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Thursday, 12 August 2010

Tree Wasps

Wednesday last week was a warm, sunny morning, so I took my first cup of tea and went outside to enjoy. In the rough pasture, not far from the garden gate, is an old decaying log under an Oak tree. It's so soft inside that when you sit on it, it's like a big, comfortable cushion which I've used occasionally to watch the start of the day.

The midges weren't on the warpath so I sat down and relaxed for a moment; but it wasn't long before I was aware that there were rather a lot of wasps gathering and giving me a lot more attention than I would have preferred. They were being fairly nice but persistent, so taking the hint I stood up and moved away. These were Tree Wasps rather than the larger Common Wasp which is probably why they didn't sting me, because I'd unknowingly sat right on top of the entrance to their nest.

Tree Wasps generally hang their nests from the branches of trees and bushes, but also in holes in trees; and it obviously doesn't matter if the tree is standing upright or laying down. It's probably a good thing they weren't Hornets.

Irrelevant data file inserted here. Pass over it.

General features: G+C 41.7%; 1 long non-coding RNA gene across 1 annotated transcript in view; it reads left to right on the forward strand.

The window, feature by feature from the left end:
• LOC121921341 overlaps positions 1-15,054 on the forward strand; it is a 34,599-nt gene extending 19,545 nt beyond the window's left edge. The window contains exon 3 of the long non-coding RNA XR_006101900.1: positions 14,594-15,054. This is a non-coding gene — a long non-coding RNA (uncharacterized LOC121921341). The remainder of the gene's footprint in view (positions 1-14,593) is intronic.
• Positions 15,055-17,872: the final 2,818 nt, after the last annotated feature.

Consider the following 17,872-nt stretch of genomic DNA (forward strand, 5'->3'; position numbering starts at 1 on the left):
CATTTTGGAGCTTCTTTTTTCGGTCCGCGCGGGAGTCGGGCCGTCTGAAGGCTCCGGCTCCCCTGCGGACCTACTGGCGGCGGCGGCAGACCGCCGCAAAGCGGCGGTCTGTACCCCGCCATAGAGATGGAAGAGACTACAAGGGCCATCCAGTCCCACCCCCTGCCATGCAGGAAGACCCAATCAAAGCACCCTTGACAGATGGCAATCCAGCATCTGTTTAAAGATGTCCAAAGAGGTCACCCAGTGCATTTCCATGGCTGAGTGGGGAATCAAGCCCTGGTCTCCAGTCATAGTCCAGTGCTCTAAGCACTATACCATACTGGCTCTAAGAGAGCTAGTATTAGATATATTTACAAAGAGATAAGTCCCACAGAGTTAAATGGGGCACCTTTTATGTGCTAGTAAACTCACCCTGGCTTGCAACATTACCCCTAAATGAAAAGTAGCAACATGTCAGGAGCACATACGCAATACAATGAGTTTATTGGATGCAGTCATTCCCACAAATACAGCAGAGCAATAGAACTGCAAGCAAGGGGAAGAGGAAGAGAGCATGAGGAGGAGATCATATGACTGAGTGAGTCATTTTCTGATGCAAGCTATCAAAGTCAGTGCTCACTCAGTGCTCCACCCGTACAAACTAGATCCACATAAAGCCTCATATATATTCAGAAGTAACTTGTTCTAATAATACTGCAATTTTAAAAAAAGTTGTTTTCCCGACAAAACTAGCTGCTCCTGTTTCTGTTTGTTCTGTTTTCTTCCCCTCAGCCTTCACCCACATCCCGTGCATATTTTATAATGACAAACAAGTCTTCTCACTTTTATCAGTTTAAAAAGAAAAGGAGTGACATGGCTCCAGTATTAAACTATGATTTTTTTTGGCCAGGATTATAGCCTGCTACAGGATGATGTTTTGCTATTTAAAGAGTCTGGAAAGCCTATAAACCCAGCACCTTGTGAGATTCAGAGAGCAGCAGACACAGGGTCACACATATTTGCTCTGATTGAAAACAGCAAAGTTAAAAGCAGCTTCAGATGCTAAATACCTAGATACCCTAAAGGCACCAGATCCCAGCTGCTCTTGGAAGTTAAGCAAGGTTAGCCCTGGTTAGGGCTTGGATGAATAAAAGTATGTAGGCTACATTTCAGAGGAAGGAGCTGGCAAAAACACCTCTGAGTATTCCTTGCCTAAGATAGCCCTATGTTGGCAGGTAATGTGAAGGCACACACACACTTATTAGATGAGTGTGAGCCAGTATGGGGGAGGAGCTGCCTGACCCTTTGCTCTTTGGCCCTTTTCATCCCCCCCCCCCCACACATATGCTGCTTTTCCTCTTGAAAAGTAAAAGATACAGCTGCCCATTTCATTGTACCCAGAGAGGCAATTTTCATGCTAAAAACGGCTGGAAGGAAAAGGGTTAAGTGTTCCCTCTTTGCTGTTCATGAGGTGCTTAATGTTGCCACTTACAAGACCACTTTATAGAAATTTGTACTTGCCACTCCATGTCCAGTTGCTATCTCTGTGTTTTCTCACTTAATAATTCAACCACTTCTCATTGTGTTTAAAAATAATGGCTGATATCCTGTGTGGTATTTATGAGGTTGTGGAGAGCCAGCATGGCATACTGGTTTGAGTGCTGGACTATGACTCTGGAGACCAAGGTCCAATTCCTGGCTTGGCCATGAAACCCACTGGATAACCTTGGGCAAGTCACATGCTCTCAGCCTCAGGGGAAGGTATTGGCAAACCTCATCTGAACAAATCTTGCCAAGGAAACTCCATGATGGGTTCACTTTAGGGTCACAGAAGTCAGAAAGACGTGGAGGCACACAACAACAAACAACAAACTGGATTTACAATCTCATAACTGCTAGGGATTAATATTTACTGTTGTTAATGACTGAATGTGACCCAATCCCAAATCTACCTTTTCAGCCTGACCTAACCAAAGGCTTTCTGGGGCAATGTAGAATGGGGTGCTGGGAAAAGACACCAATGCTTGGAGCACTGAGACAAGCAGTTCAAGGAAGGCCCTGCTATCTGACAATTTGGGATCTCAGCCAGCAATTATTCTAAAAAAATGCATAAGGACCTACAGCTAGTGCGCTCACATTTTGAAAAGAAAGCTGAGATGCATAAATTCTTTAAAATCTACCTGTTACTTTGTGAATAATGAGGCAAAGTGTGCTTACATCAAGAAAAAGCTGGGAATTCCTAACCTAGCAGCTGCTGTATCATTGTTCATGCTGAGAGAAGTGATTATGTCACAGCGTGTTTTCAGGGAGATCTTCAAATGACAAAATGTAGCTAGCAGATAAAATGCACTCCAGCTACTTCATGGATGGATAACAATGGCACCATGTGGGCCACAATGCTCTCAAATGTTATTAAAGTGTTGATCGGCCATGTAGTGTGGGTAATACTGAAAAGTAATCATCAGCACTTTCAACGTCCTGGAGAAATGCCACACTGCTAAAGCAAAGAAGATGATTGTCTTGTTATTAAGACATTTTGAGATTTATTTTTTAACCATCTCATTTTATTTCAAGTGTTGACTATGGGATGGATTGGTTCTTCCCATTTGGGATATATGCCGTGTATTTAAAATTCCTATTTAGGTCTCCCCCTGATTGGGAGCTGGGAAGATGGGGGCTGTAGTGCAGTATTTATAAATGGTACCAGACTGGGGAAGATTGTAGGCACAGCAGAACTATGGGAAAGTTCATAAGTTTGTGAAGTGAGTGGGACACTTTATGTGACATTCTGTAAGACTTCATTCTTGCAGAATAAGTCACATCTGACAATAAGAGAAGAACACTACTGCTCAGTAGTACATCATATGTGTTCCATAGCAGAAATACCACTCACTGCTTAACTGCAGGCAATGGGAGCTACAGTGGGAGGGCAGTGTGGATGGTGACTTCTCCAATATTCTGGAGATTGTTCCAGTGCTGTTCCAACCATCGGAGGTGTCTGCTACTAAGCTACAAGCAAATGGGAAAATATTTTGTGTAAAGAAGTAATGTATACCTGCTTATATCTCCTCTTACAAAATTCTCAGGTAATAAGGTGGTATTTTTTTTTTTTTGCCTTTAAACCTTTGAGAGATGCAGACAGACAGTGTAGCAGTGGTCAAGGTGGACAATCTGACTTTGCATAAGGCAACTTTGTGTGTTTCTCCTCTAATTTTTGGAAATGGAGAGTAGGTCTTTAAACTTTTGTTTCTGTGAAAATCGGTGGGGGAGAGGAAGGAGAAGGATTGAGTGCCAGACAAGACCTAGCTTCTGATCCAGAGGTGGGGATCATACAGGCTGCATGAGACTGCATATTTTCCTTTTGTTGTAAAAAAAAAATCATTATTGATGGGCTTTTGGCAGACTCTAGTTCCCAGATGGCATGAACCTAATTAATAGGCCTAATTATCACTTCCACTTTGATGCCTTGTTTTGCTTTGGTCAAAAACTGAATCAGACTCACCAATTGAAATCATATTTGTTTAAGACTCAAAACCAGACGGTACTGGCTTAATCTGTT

Not wishing to miss the opportunity, I returned later in the day to see if I could get some photographs of them moving in and out of the nest and the shot below is one that worked fairly well.

Taking photographs is great at focusing your attention and while I was working, I realised that the wasp on the left, was staying in the entrance and greeting other wasps as they returned. On another occasion, a returning wasp partially entered the crack above the nest and then hovered with it's abdomen curled under it's thorax. It then did ninety degree turns whilst bobbing gently up and down for several seconds before going inside the nest. There seemed to be plenty of communication going on but not being an expert, I can't offer any explanation.

I'd be interested to hear from anyone who can shed any light on this behaviour.

I'm going to take some more photographs of them when the weather brightens up a bit.
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This web site is about the wildlife, particularly the mammals, of the Glen Affric National Nature Reserve area in the north west Highlands of Scotland, UK; and the equipment I use to search for them, which is chiefly trail cameras.

I provide a technical support and parts service for the Ltl Acorn range of cameras and the income from this provides for the upkeep of this site and the purchase of cameras for my own surveying.

I hope you find the site useful and informative; and please contact me if you have any questions that I haven't already covered.